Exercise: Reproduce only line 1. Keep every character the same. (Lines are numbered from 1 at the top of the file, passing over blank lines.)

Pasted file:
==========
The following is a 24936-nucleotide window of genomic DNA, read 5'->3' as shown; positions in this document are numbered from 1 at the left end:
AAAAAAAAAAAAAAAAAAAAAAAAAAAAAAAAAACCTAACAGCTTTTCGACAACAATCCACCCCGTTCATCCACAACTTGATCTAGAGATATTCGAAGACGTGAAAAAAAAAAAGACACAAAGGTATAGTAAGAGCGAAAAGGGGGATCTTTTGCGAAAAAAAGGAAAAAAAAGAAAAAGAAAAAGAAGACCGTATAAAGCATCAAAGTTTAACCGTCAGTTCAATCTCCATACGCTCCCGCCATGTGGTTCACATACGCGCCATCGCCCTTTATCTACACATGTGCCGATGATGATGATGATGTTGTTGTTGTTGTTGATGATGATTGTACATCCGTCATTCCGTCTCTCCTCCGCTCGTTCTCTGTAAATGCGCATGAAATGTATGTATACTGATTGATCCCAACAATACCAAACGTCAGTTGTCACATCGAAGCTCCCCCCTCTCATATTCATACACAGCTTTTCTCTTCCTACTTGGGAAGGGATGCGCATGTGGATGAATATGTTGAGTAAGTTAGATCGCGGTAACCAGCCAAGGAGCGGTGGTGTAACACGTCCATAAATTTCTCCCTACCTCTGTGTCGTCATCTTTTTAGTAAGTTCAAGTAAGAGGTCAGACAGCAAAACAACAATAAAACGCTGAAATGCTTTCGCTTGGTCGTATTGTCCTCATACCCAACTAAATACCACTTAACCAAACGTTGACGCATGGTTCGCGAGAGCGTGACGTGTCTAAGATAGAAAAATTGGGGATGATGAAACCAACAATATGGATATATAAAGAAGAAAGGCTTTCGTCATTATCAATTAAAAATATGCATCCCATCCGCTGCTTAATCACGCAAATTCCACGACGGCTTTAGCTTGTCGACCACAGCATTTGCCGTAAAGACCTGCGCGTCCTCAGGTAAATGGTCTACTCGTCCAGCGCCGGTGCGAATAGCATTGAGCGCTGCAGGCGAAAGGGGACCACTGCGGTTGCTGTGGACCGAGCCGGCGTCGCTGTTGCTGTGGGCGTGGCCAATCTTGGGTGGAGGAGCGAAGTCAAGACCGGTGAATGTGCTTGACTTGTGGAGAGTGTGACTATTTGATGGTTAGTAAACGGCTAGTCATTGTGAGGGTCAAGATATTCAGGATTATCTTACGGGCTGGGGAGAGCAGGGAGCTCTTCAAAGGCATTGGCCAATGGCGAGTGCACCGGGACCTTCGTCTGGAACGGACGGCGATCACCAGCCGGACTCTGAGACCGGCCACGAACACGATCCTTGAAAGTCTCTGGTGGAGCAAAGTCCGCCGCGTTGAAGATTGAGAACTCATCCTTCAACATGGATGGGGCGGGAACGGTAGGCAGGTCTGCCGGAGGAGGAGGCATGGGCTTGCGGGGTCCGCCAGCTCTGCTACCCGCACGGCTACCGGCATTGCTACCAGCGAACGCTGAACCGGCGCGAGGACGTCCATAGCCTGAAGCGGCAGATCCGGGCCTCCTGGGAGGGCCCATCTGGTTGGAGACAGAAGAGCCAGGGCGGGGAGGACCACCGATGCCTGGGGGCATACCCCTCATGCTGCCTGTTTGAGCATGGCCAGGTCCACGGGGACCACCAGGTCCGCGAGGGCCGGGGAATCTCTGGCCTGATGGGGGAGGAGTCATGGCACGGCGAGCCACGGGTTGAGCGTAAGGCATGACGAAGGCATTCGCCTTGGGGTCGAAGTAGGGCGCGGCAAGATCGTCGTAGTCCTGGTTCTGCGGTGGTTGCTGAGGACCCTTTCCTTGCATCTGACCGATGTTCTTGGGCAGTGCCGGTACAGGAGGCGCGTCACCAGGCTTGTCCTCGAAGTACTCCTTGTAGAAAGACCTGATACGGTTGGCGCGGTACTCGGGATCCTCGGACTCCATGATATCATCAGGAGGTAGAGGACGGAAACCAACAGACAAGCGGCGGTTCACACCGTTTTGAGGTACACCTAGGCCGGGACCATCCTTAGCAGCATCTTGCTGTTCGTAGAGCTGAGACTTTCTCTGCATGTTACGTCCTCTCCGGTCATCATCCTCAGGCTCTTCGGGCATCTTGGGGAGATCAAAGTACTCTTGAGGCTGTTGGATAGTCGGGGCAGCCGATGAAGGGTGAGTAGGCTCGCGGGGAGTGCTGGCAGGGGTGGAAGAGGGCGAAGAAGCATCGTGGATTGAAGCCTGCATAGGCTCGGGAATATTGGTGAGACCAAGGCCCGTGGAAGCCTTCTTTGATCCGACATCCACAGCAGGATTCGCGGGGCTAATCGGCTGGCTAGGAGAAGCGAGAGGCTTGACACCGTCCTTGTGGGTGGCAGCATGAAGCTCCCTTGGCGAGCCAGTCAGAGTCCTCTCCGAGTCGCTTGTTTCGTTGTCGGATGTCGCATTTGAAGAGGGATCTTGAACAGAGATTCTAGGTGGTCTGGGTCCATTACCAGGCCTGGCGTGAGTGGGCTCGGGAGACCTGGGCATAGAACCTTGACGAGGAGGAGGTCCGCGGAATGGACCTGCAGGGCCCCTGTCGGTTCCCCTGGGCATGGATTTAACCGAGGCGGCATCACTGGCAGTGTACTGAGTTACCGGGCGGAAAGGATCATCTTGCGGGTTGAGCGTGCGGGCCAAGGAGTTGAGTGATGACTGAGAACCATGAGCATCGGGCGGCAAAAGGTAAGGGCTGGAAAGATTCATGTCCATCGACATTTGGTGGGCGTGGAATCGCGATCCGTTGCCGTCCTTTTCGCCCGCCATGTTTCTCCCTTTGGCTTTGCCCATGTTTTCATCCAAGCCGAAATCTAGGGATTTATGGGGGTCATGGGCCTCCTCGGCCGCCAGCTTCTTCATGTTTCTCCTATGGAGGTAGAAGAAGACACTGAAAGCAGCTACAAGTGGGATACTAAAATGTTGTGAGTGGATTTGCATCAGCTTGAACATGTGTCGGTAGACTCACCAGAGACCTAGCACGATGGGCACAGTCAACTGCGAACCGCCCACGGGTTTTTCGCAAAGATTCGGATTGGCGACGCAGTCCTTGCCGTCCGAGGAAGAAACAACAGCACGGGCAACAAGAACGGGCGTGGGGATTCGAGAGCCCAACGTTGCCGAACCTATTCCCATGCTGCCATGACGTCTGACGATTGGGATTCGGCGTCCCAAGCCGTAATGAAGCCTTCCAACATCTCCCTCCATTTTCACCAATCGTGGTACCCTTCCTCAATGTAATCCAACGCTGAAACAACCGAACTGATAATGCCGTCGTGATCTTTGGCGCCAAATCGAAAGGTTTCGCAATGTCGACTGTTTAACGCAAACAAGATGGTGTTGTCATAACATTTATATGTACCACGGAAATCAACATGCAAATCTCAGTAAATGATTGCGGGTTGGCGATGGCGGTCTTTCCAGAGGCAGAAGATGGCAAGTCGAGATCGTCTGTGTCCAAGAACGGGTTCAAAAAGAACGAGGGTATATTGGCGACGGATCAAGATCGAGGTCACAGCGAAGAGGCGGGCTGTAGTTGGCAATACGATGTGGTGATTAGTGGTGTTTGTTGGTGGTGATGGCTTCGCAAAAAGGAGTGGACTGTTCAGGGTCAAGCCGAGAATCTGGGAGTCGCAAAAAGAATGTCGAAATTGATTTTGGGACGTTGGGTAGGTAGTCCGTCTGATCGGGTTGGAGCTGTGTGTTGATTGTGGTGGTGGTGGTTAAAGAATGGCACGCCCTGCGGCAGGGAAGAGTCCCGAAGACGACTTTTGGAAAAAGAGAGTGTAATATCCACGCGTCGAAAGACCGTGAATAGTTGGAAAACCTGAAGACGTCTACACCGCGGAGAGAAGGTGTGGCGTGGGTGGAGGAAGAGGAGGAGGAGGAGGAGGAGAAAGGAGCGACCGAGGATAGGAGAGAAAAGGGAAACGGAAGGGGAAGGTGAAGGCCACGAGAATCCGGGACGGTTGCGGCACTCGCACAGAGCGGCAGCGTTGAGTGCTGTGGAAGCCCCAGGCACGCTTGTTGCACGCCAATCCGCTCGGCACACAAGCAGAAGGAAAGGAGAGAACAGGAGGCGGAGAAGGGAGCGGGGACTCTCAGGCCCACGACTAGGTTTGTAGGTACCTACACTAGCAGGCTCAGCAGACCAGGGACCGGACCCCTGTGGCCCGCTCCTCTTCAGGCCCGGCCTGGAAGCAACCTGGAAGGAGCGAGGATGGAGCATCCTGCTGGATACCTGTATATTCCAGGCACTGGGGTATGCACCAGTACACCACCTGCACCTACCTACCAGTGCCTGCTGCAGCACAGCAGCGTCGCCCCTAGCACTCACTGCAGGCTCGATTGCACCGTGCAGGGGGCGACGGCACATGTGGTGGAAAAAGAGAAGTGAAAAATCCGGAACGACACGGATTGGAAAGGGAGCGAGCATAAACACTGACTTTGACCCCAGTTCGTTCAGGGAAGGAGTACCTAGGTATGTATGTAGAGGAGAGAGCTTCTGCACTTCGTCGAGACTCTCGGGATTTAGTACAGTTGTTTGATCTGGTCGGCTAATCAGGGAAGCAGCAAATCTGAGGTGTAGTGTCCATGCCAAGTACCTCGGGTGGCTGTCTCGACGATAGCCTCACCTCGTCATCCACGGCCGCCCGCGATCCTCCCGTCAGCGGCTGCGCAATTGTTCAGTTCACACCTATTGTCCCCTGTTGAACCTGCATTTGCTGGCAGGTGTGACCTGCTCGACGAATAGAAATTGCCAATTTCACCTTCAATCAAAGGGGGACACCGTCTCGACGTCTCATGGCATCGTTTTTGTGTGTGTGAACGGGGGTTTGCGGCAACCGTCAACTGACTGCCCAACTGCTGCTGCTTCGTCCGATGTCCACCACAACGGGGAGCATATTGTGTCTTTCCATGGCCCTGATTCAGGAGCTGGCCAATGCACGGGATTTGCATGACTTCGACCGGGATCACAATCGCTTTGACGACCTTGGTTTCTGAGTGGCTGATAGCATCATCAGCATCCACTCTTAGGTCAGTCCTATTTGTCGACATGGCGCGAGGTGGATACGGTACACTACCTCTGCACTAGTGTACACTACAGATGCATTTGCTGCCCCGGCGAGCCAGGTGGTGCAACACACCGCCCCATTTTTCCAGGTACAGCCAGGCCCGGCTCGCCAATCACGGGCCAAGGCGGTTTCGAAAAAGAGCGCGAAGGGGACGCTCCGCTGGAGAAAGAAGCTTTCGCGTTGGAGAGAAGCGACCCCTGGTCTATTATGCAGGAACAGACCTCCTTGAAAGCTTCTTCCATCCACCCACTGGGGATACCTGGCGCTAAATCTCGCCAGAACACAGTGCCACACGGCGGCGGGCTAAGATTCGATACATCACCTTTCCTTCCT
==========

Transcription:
The following is a 24936-nucleotide window of genomic DNA, read 5'->3' as shown; positions in this document are numbered from 1 at the left end: